Why Giving Too Much of Ourselves is Not A Redeeming Quality
By Ciara Hall


therapy.jpg

I’d been bumming around on the internet, searching for new inspiration, when I stumbled upon this quote from an unknown author: “Good people are like candles; they burn themselves up to give others light.”

When I first read this quote, something about it struck me. I couldn’t stop thinking about it, picking it apart, trying to figure out what it meant.

Perhaps it’s this idea that self-sacrifice is something good people do, the implication being that if you aren’t willing to douse your light for another, then you aren’t a good person. And perhaps this wasn’t the author’s intent—more than anything, this quote strikes me as a lamentation about how unfair life is, that good people are harmed by doing good for others. But the idea that the only way to be considered a “good” person is by burning out your light is an interesting one to me.

Or perhaps this quote struck me because I have known people who did, in fact, burn themselves up to give others light. I have also known people who expect others to sacrifice their light for them, and dismiss those people as “not good enough” if they spare a little light for themselves.

Giving others everything you have, right down to the meat and marrow, is not the only way to be a good person. In fact, I don’t even think it’s healthy.

This quote relies on a commonly-held belief that we need to give people our absolute greatest effort at all times, especially if they are family, or if we have made a commitment to them, such as marriage. If we don’t do this, then we aren’t trying hard enough. If trying harms us emotionally, then that’s our problem to work on, because that person needs our attention. Society has decided that we owe them that.

But the thing is, a relationship between two people should not be draining.

We should not feel like we are candles, melting away to give light to others. Ideally, we should feel like the moon: solid, stable, giving light effortlessly and receiving light in return.

Remaining in toxic relationships and allowing others to drain us away to nothing does not make us good people, and walking out of those relationships does not make us bad ones. Sometimes the best thing we can do is walk away; sometimes certain people just aren’t good for us, and it doesn’t matter if they are family or if we have made some sort of commitment to them in the past.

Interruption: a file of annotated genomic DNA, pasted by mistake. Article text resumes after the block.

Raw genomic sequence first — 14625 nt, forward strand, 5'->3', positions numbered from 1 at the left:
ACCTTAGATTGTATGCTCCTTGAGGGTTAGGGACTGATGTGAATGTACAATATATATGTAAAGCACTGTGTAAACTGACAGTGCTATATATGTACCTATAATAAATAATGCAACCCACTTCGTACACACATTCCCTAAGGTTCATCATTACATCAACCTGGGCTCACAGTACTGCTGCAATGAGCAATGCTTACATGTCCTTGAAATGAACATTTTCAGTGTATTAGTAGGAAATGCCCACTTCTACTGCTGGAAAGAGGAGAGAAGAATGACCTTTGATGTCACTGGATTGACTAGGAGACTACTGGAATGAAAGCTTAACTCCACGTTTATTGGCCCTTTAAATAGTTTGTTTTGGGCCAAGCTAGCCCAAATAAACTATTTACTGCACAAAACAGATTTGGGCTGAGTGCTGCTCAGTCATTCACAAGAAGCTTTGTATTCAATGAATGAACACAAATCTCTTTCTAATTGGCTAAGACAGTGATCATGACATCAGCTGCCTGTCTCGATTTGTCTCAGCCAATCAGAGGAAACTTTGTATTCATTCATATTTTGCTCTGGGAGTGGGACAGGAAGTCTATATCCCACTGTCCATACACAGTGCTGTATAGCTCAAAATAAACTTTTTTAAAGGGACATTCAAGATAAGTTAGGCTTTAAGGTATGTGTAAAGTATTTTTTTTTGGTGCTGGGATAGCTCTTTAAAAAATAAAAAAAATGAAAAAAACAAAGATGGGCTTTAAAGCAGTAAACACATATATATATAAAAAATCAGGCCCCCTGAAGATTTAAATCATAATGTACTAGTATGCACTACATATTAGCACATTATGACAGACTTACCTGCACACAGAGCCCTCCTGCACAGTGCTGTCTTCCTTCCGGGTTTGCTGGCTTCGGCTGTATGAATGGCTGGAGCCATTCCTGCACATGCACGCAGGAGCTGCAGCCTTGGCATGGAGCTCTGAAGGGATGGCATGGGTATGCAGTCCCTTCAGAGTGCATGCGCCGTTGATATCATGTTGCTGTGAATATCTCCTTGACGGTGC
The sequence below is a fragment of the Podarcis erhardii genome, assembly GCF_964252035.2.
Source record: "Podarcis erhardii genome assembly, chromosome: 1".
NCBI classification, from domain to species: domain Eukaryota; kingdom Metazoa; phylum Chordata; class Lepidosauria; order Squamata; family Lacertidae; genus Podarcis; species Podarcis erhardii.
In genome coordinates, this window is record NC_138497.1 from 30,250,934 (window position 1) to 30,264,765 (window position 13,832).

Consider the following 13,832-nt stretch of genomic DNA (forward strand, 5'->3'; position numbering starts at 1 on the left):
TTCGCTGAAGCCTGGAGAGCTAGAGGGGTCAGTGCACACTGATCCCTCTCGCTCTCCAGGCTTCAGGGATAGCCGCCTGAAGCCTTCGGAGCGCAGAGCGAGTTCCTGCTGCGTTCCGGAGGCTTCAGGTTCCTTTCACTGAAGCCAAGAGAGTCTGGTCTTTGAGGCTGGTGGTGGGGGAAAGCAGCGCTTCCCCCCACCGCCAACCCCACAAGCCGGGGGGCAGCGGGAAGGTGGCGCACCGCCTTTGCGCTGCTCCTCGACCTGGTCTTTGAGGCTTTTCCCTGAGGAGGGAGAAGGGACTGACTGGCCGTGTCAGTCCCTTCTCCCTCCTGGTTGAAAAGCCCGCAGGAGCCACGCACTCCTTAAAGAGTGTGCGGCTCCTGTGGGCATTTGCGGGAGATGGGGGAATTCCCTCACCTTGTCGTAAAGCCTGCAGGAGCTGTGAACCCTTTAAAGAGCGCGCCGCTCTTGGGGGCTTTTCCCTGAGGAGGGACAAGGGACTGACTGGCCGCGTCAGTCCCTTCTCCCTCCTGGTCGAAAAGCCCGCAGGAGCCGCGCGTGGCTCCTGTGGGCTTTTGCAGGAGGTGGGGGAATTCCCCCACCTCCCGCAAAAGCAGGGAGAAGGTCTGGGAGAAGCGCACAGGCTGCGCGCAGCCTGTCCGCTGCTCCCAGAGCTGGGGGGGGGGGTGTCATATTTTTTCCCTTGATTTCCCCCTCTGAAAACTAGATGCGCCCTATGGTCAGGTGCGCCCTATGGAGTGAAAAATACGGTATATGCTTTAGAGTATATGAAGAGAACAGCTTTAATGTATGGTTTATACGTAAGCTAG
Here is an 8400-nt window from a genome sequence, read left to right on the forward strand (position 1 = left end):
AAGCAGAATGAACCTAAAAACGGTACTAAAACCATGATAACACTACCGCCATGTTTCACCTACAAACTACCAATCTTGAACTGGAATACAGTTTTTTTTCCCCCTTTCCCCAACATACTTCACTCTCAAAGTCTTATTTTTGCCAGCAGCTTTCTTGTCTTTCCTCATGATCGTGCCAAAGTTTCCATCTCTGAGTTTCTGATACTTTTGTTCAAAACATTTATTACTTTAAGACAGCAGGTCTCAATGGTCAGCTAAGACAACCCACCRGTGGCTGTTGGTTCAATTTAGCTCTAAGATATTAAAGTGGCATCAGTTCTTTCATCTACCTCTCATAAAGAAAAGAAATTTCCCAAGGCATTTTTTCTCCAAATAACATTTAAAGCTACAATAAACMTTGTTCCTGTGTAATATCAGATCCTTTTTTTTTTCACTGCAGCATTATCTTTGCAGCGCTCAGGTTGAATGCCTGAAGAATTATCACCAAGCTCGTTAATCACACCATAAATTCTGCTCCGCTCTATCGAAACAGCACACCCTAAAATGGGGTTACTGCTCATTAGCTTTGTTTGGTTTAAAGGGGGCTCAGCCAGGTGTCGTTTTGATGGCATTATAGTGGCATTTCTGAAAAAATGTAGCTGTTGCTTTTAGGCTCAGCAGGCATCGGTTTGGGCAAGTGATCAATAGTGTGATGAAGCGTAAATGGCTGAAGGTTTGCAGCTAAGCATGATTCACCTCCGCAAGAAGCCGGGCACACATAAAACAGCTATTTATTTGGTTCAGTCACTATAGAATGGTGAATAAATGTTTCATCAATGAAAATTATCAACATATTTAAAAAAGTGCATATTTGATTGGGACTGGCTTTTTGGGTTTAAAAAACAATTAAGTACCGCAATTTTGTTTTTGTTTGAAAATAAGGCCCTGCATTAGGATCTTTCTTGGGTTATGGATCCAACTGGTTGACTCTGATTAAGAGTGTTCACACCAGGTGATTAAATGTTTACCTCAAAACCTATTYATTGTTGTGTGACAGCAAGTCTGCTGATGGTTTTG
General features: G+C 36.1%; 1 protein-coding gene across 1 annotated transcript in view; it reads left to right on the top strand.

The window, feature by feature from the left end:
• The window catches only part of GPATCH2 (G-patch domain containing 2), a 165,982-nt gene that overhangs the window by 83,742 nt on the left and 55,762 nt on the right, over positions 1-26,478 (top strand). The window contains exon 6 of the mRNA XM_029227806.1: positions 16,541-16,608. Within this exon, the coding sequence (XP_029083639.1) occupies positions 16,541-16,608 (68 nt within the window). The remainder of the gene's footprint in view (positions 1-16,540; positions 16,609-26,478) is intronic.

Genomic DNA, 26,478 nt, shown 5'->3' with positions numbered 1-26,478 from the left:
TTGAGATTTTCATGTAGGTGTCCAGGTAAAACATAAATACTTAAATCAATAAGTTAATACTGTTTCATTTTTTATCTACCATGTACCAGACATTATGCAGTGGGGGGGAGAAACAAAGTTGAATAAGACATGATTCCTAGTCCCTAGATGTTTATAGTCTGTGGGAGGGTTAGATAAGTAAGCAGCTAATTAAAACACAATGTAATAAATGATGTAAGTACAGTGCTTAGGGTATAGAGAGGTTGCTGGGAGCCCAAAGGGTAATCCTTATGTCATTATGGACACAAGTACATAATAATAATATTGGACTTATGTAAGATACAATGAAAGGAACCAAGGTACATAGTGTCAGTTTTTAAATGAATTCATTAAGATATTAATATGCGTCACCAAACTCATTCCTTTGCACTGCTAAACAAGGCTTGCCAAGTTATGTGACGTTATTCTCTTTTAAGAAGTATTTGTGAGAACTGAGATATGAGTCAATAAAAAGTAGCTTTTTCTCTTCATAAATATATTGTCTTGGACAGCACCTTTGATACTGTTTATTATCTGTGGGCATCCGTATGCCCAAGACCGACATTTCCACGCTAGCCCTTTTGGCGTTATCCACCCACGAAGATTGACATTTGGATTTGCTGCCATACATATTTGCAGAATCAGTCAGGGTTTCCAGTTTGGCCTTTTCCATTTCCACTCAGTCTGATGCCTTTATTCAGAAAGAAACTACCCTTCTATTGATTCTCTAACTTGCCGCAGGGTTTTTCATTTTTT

Maybe that means the other person has to go without light for a little bit. Maybe they have to learn how to create their own. If you allow yourself to burn out completely for their sake, you may never get yourself back.

You only have one you, so value it.

There is nothing wrong with putting yourself first from time-to-time. There is nothing wrong with needing your own light. We put so much emphasis on giving everything we have to others that sometimes we forget to take some of it for ourselves too, and claiming it doesn’t make us bad people. It just makes us human.

So value your own opinion. Carve your own path in life, even if others disagree with you. Even if standing up for yourself offends other people, even if they look down on you for it—do it anyway. If it’s important to you, the right people will respect that.

And if you know anyone who keeps on dulling their own light for the sake of another, don’t forget to fan their flame a little bit. Encourage them to make decisions for themselves every once in a while, whether that means indulging in a cheesecake for no other reason than that that would make them happy, or choosing the job or school that they want, rather than the one that they think they are expected to choose.

At the end of day, no one has to be happy with your life except you. So live with that knowledge, and share it with others. Give yourself and those around you the freedom to own their light, because that is a freedom we all deserve.

www.elephantjournal.com




 




DISCLAIMER
All material on The Art of Healing website should be used as a guide only. Information provided should not be construed or used as a substitute for professional or medical advice. We would suggest that a healthcare professional should be consulted before adopting any opinions or suggestions contained on this website. In addition, whilst every care is taken to compile and check articles written for The Art of Healing for accuracy, the Publisher, Editor, Authors, their servants and agents will not be held responsible or liable for any published errors, omissions or inaccuracies, or for any consequences arising there from. In addition, the inclusion or exclusion of any treatment or product in editorial or advertising does not imply that the Publisher advocates or rejects its use. With respect to article submissions, these are invited but it should be understood that the Editor reserves the final right to edit all articles for length and content prior to publishing. The content, arrangement and layout of this site, including, but not limited to, the trademarks and text, are proprietary to The Art of Healing, and should not be copied, imitated, reproduced, displayed, distributed, or transmitted without the express permission of The Art of Healing. Any unauthorised use of the content, arrangement or layout of the site, or the trademarks found in the site may violate civil or criminal laws, including, but not limited to, Copyright © The Art of Healing. All Rights Reserved.

TERMS & CONDITIONS